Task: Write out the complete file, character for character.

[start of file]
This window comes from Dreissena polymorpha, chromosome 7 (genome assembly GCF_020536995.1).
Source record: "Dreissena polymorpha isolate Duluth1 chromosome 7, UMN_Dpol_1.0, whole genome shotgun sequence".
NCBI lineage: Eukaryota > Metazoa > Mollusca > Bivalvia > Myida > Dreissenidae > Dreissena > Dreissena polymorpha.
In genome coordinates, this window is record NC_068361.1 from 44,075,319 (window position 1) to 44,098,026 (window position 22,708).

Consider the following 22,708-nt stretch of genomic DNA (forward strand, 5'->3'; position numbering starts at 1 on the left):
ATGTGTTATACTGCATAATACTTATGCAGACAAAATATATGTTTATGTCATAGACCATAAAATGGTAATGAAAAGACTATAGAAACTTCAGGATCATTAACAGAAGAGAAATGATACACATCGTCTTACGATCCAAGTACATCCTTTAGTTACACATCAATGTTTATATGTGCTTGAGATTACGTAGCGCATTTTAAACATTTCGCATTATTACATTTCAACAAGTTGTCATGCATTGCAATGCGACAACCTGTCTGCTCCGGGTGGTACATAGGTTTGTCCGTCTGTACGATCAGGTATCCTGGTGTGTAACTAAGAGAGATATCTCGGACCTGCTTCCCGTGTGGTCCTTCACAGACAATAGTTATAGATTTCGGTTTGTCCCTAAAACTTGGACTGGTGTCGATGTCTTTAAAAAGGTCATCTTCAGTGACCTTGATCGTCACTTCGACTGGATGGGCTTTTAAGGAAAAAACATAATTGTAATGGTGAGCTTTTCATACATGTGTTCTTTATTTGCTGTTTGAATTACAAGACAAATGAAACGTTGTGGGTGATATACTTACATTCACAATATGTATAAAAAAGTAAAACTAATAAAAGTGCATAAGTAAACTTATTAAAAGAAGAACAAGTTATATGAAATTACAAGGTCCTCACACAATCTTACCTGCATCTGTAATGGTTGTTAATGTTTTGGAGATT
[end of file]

This window comes from Dreissena polymorpha, chromosome 7 (genome assembly GCF_020536995.1).
Source record: "Dreissena polymorpha isolate Duluth1 chromosome 7, UMN_Dpol_1.0, whole genome shotgun sequence".
NCBI lineage: Eukaryota > Metazoa > Mollusca > Bivalvia > Myida > Dreissenidae > Dreissena > Dreissena polymorpha.
In genome coordinates, this window is record NC_068361.1 from 44,075,319 (window position 1) to 44,098,026 (window position 22,708).

Consider the following 22,708-nt stretch of genomic DNA (forward strand, 5'->3'; position numbering starts at 1 on the left):
ATGTGTTATACTGCATAATACTTATGCAGACAAAATATATGTTTATGTCATAGACCATAAAATGGTAATGAAAAGACTATAGAAACTTCAGGATCATTAACAGAAGAGAAATGATACACATCGTCTTACGATCCAAGTACATCCTTTAGTTACACATCAATGTTTATATGTGCTTGAGATTACGTAGCGCATTTTAAACATTTCGCATTATTACATTTCAACAAGTTGTCATGCATTGCAATGCGACAACCTGTCTGCTCCGGGTGGTACATAGGTTTGTCCGTCTGTACGATCAGGTATCCTGGTGTGTAACTAAGAGAGATATCTCGGACCTGCTTCCCGTGTGGTCCTTCACAGACAATAGTTATAGATTTCGGTTTGTCCCTAAAACTTGGACTGGTGTCGATGTCTTTAAAAAGGTCATCTTCAGTGACCTTGATCGTCACTTCGACTGGATGGGCTTTTAAGGAAAAAACATAATTGTAATGGTGAGCTTTTCATACATGTGTTCTTTATTTGCTGTTTGAATTACAAGACAAATGAAACGTTGTGGGTGATATACTTACATTCACAATATGTATAAAAAAGTAAAACTAATAAAAGTGCATAAGTAAACTTATTAAAAGAAGAACAAGTTATATGAAATTACAAGGTCCTCACACAATCTTACCTGCATCTGTAATGGTTGTTAATGTTTTGGAGATT